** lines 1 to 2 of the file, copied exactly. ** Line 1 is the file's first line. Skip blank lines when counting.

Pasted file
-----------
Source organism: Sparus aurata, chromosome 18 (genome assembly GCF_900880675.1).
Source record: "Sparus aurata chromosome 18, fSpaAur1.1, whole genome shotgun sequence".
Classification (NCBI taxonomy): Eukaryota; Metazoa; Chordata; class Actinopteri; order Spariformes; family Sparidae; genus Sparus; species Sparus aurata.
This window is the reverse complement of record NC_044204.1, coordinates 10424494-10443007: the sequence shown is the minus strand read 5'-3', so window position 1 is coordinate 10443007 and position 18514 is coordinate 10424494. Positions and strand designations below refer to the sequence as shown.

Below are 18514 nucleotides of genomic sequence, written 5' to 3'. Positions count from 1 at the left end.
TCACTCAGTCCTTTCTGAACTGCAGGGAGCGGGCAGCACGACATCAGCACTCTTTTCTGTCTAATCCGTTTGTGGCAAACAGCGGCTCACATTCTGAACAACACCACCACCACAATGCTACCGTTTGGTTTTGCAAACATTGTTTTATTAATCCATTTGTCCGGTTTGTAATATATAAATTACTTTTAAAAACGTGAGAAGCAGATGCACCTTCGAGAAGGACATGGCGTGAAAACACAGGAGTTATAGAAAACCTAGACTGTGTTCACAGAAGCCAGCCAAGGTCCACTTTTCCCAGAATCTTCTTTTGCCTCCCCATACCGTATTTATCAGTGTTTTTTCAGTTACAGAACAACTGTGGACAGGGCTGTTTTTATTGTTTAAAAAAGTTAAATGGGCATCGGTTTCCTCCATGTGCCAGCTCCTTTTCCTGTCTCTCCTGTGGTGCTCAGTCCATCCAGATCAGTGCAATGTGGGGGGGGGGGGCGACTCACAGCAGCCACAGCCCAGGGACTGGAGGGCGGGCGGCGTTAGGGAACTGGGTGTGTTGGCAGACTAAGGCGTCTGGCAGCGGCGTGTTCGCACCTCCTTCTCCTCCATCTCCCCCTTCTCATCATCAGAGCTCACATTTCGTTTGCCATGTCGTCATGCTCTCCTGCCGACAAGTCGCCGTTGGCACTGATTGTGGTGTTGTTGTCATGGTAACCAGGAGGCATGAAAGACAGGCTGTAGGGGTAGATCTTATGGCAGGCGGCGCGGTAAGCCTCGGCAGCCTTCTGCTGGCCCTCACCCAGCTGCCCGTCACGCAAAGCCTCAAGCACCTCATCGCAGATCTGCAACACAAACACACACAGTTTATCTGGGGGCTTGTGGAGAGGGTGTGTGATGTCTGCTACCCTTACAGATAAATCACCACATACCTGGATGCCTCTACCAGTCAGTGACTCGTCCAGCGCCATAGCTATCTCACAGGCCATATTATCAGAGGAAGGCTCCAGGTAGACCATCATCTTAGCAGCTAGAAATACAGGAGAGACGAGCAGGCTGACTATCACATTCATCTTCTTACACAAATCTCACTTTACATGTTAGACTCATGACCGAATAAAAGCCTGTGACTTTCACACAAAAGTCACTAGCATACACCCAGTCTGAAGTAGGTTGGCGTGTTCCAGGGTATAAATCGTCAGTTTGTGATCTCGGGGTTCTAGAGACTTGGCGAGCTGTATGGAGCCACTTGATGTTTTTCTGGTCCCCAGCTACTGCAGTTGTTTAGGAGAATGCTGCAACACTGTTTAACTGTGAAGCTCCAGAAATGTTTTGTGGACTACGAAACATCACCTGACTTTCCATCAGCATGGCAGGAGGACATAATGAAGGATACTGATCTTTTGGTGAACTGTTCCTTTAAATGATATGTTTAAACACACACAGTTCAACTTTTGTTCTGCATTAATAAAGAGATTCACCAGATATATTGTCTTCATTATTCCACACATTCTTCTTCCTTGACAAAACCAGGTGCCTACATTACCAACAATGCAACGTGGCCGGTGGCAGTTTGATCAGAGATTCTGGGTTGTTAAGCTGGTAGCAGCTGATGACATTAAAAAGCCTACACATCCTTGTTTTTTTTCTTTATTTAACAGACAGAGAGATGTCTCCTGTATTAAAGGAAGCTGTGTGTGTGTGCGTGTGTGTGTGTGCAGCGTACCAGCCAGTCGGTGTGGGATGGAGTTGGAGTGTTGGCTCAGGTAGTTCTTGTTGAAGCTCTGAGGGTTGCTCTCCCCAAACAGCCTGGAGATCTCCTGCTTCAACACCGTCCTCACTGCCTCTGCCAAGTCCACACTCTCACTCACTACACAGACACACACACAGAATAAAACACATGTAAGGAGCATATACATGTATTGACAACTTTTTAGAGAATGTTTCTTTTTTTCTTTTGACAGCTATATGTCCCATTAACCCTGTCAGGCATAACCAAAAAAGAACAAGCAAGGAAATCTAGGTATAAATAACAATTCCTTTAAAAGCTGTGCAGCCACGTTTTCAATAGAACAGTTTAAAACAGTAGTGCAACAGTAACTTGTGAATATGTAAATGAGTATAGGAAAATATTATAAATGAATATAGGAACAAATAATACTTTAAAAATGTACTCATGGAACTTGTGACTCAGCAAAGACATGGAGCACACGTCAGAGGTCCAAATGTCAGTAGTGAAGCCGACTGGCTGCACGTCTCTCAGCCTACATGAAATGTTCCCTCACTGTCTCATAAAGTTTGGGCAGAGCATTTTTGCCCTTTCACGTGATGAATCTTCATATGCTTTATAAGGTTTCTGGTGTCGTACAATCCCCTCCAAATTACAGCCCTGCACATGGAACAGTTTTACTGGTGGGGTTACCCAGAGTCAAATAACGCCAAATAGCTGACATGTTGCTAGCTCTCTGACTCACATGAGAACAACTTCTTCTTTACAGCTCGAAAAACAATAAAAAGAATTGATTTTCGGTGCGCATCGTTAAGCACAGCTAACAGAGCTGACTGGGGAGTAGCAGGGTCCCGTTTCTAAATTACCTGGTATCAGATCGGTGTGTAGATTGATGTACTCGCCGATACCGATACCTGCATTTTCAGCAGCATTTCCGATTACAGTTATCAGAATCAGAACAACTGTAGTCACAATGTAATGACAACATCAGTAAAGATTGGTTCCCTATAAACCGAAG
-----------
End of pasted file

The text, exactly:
Source organism: Sparus aurata, chromosome 18 (genome assembly GCF_900880675.1).
Source record: "Sparus aurata chromosome 18, fSpaAur1.1, whole genome shotgun sequence".